How to boost your metabolism

How to boost your metabolism

Just about everyone wants to ramp up their metabolism – the way your body converts food calories to energy.

You can boost your metabolism a little bit. But only a little. Here’s how:

  1. Don’t go too low in calories: When you restrict calories too far, your body goes into energy-and-fat conserving mode. Do this for too long and you’ll lose precious muscle, further lowering your metabolism. It’s best to lower your calorie intake slightly, but keep calories above your resting metabolic rateThis allows your body to burn calories like it should and still allows you to lose weight at a slow, gradual pace.
  2. Increase your muscle mass: Muscle burns more calories than fat, so the more you have on board, the more calories your body will burn (even when sitting). After the age of 25, your body’s metabolism slows down at a rate of 2 to 10% each decade due to loss of muscle mass. Each decade, this can decrease your metabolism by about 50 to 200 calories per day.

How your metabolism works

All parts of your body need energy to function, even if you sit in a chair all day and don’t move. Calories are needed to keep your heart pumping, your lungs breathing and all of your other organs functioning. This is called resting metabolic rate, or RMR.

Your RMR is roughly 60 to 75% of your total daily calorie needs. Your body creates energy by adding oxygen to food, which burns calories. Your metabolic rate is how fast your body does it. Metabolism is a well-regulated system that doesn’t like to shift gears quickly. It’s hard to budge it.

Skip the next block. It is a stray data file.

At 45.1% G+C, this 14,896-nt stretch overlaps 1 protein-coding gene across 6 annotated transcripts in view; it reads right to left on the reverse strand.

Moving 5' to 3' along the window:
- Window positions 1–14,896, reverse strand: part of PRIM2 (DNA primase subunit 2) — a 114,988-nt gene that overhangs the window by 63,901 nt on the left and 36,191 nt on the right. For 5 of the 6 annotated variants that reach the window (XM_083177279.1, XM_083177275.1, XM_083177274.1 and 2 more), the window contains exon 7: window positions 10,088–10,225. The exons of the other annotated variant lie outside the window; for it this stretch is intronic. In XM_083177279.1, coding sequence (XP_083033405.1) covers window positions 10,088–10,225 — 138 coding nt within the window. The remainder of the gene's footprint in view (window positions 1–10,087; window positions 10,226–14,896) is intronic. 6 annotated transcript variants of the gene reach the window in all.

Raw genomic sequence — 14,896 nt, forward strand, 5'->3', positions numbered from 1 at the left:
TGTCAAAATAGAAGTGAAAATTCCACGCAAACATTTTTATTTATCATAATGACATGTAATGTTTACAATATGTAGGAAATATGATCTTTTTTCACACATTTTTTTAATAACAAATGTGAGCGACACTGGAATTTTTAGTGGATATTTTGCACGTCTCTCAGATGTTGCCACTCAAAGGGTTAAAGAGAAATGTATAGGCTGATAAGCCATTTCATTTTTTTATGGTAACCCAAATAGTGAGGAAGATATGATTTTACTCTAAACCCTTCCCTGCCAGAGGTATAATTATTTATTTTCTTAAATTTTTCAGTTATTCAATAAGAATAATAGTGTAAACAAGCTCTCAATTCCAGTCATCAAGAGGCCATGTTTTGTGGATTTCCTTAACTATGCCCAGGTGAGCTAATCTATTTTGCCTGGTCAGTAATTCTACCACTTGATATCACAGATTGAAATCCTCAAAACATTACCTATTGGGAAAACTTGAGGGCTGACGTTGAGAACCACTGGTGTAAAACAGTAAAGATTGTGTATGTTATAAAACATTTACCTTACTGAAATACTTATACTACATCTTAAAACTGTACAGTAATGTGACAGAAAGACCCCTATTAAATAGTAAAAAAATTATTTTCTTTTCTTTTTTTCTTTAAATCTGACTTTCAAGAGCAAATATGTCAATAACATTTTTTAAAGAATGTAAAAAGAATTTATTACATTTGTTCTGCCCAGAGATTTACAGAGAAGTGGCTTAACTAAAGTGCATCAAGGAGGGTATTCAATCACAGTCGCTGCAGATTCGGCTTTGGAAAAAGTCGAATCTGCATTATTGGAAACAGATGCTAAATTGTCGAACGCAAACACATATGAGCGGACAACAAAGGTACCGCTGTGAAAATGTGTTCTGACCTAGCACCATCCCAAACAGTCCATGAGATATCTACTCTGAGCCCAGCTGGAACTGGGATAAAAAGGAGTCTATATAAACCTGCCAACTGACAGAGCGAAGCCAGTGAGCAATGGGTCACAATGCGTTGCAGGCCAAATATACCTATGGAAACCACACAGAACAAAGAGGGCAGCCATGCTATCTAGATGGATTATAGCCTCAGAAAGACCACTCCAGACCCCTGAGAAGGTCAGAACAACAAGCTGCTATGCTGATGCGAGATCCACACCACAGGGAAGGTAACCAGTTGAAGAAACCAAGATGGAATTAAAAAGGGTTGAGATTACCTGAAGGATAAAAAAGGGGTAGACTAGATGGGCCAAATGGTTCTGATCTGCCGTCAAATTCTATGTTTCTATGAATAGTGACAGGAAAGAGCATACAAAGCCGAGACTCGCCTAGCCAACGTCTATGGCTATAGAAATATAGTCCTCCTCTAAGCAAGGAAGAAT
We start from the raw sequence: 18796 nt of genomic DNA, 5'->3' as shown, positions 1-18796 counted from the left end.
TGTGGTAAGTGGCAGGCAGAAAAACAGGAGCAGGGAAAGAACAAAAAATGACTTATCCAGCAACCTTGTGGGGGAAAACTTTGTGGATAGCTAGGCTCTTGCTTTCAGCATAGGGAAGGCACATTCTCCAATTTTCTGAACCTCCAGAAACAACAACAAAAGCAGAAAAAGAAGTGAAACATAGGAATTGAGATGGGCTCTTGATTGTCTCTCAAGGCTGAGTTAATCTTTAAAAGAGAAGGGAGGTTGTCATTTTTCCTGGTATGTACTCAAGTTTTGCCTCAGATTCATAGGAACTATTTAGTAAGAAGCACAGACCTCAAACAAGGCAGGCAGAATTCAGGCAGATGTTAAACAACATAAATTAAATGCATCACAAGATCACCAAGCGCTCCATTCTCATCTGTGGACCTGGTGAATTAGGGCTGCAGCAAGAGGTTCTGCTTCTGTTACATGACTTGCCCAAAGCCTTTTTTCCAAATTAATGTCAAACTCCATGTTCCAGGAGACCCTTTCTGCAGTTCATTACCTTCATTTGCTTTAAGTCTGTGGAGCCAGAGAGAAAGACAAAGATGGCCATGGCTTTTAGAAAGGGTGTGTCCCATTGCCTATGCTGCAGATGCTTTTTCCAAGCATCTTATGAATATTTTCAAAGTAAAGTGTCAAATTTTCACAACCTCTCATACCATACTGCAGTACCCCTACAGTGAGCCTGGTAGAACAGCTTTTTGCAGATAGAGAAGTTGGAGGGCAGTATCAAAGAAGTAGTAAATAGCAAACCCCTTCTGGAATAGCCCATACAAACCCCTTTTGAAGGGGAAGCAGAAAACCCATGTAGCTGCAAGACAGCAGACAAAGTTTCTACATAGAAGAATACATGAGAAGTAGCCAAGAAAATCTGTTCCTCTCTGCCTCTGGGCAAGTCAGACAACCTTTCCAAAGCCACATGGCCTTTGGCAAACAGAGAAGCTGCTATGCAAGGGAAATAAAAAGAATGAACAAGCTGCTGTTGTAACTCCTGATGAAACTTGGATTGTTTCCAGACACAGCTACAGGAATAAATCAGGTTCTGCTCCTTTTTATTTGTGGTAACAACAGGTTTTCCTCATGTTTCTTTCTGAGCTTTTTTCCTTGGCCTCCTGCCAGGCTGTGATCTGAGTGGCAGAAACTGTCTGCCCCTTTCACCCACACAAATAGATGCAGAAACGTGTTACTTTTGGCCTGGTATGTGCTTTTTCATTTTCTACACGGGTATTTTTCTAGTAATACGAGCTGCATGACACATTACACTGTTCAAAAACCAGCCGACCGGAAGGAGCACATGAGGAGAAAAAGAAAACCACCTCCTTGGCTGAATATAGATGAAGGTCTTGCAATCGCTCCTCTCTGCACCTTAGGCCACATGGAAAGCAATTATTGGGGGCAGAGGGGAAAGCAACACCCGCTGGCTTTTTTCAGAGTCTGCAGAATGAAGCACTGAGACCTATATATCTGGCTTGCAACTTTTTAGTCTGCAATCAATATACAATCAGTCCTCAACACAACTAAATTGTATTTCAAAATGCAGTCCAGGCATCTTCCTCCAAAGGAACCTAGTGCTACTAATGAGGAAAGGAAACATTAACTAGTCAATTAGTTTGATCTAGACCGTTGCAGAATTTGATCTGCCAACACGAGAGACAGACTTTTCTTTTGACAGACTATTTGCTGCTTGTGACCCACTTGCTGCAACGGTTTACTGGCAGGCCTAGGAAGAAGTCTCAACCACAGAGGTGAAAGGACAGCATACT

Everyone has their own unique resting metabolic rate, which is influenced by many factors: body weight, muscle mass, age, gender, hormones, genetics and even medications you take. Fever, illness, surgery and chronic stress can temporarily increase your RMR, whereas weight loss and caloric restriction lower your RMR.

Exercise to increase the burn

Burning more calories each day comes down to being more physically active and exercising more frequently and longer.

  • Do aerobic activity above the “moderate” intensity level at least three times a week for 30 minutes. (You’re on the right track if you’re breathing harder than normal and starting to perspire.)
  • When activity starts to get comfortable, raise the intensity level slightly.
  • Start increasing the length of time of aerobic activity (45 to 60 minutes is a great goal)

There are also types of exercises you can do to burn more calories during and after the workout. Calories burned after the workout is called “afterburn”, or excess post-exercise oxygen consumption (EPOC) due to oxygen demand by muscles. How many calories you burn during EPOC depends on the intensity and duration of the workout. While additional calories are burned, the amount is generally small (about 20 to 50 calories per workout), but it does help over the long run.

  • Try high-intensity interval training: This involves alternating your intensity level from moderate to high in short amounts of time throughout the workout (For example, after your warm-up, do 2 minutes moderate and 1 minute high and repeat). HIIT does require good endurance, so be sure to build that up to avoid injury. More calories are burned during the workout and up to 24 hours afterward.